Wednesday, May 21, 2014

Intervalometer and the stars

I periodically get an email newsletter from Make Magazine. In a recent issue Ron Risman had an article about how to take time-lapse pictures of the stars. You can find the article here. I thought it would be fun to try, but I don't have a digital SLR camera. As luck would have it, my brother Jim does, and he was coming down to Florida for a long weekend a couple of weeks hence. He brought his camera down and we thought we'd give it a try.

Just to manage expectations, we don't yet have any pictures worth looking at. We followed the guidance in Ron Risman's article, but realized we needed an intervalometer. Now I didn't actually know what that was but Jim educated me, saying that is was a device that could trigger a camera at specified intervals, hence the name. Further he explained that his Olympus camera had an infrared receiver that could be used to trigger the shutter using a hand-held remote, which he didn't own.

We jumped on the internet and found some work by jmknapp that used an Arduino microcontroller and an infrared LED to emulate the remote. That information can be found here. As it turns out, I had an Arduino microcontroller and an IR LED. I quick downloaded jmknapp's software, and made a few little changes so it would trigger the shutter of Jim's camera at intervals we could set.

And here it is. Ok, I know, not much to look at, but this is the proof-of-concept stage. We didn't get this all done until the last evening that Jim was going to be down here. We took a few pictures, changed some settings, took a few pictures, etc. The moon was just into its second quarter so it was bright enough to wash out the pictures, and it took us a while to get the focus right, but we were closing in on it.

Since Jim left I have been working on improving the user interface and functionality and here's what I have.

For testing purposes I have temporarily replaced the IR LED with the red one you can see in the picture so I can see if it's working with the unaided eye.

As you can see I added a Delay feature so Jim can have it wait for a specified number of hours/minutes/seconds before it starts taking pictures. I also let him have it stop taking pictures after a certain amount of time or a certain number of pictures.

I also added another mode. I included a Passive Infrared sensor (PIR). Jim gets lots of deer and other wildlife in his yard, and in PIR mode the camera will be triggered by motion in its field of view.

The semi-circles at the bottom of the screen are indicators of the sensitivity of the PIR, which can be adjusted via a knob.

All that's left to do it put it in some kind of case, but I thought it would be good to test it in the field first. I'll be going up to Chicago in a few weeks and we'll try it out then. I'll post any time-lapse videos that are worth looking at.

Sunday, May 11, 2014

Talking Computer Assistant -- Fail

Some time back there was an article in Make Magazine written by George Tempesta.
Make Magazine Electronic Nag He described building a project that would play pre-recorded reminders. It uses an Arduino's clock and a proximity sensor to know when to play the reminders.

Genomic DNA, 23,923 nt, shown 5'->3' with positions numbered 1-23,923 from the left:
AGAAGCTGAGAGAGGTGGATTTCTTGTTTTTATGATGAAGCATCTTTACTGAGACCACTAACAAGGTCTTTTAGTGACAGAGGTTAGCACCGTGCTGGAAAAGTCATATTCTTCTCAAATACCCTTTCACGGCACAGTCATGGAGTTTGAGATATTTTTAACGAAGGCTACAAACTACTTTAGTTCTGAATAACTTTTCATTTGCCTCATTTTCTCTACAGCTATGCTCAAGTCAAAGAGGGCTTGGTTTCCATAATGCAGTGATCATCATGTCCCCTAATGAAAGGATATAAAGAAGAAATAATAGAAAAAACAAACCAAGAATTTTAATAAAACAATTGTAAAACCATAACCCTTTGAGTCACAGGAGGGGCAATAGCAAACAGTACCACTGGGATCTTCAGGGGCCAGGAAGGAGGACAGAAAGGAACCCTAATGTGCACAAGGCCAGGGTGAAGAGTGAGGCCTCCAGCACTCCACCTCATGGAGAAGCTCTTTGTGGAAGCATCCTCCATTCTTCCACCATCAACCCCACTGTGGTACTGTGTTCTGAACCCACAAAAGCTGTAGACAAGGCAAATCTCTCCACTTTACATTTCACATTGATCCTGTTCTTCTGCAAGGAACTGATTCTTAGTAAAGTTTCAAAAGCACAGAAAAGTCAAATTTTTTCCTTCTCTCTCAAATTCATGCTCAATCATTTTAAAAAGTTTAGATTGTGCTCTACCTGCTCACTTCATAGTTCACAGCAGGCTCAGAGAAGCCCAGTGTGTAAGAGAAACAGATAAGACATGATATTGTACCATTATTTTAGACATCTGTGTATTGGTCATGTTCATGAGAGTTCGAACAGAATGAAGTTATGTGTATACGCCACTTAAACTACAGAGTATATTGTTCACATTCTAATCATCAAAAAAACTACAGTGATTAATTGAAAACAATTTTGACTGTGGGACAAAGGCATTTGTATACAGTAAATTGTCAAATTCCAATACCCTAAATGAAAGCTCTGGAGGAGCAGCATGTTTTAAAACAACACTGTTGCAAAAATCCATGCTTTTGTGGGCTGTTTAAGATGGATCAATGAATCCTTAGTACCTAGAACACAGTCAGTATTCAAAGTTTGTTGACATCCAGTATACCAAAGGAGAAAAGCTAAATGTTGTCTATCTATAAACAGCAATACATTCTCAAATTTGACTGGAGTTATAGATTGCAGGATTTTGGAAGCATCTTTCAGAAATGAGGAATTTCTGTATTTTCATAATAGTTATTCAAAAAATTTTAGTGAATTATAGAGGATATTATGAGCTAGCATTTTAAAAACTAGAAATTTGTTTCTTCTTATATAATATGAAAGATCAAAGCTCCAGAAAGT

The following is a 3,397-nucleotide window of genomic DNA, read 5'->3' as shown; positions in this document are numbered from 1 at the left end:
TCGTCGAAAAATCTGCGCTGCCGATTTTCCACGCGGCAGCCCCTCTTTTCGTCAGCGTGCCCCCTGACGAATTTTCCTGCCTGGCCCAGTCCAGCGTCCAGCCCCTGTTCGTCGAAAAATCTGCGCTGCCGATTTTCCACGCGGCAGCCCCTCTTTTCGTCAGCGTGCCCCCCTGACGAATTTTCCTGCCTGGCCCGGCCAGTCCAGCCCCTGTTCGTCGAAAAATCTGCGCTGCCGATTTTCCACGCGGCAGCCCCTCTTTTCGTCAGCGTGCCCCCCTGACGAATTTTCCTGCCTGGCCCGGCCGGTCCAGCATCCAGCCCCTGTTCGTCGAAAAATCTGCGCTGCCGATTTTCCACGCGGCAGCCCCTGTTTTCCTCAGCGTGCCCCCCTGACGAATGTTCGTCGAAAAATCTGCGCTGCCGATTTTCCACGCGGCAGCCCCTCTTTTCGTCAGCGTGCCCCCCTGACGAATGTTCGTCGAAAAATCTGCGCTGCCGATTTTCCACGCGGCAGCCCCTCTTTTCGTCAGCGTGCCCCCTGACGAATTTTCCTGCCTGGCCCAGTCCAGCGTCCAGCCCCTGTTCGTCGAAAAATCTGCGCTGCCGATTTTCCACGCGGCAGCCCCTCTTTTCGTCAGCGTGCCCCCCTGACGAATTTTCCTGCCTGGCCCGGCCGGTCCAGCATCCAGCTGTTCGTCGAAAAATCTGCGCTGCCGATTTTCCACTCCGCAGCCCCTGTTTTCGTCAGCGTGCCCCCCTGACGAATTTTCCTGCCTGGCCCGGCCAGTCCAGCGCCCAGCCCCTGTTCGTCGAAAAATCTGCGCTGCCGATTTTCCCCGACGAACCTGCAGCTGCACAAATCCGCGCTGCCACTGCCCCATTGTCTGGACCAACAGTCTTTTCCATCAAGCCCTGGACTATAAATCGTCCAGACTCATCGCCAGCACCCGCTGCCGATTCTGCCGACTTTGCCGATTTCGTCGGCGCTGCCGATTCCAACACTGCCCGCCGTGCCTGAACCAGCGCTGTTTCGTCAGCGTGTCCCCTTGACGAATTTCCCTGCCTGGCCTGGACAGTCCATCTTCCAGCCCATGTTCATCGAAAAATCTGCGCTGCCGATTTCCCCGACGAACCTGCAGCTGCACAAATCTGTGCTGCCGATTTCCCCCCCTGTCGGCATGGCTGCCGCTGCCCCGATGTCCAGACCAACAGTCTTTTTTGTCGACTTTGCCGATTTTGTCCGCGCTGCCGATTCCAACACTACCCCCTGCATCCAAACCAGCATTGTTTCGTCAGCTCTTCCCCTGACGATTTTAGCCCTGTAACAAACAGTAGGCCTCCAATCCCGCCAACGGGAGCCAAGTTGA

I thought I would like to take it further and have it read my Google Calendar and take the reminders from there. I didn't want to have to record a specific reminder for each event so I wanted to use text-to-speech conversion so it could read me the reminders, and then I thought it would make sense to use voice recognition so I could tell it whether to save the reminder so the next time it detected my presence it would remind me again, or delete it because I had done whatever I wanted to do. I knew that all this text to speech and speech to text stuff would as well as interfacing with my Google Calendar was going to take some extra processing horsepower, so I planned on using a Raspberry Pi which, for those of you not among the cognoscenti, is a single-board Linux computer.

Everything was going along swimmingly. I studied at the University of Google and found a great article by a guy named Dan Fountain on converting text to speech here. It had my Raspberry Pi yacking up a storm in no time. Then I found an article by Dave Conroy on using the Google Speech Recognition interface here. It worked great. I wrote the programs I needed and assembled them into a workable system, albeit version 1.0 with lots more things I wanted to do.

On this past Wednesday I started to write this post and got out my video camera to record a demonstration to show you. Well, it didn't work. I went through it and figured out that Google turned off the version of speech recognition that I (and apparently a lot of other people) were using, and replaced it with a newer version. Unfortunately, the newer version is aimed at professional developers and has a whole charging scheme in place.

I was very pleased with how the system was working and now I'm not sure what I'm going to do. I am looking around for another system, as well as considering joining the Google Developers Network but I haven't yet been able to figure out exactly what that entails. I'm sorry this is so anti-climactic and will report back as soon as I get it working again, but I wanted you to know I haven't been just lolling around.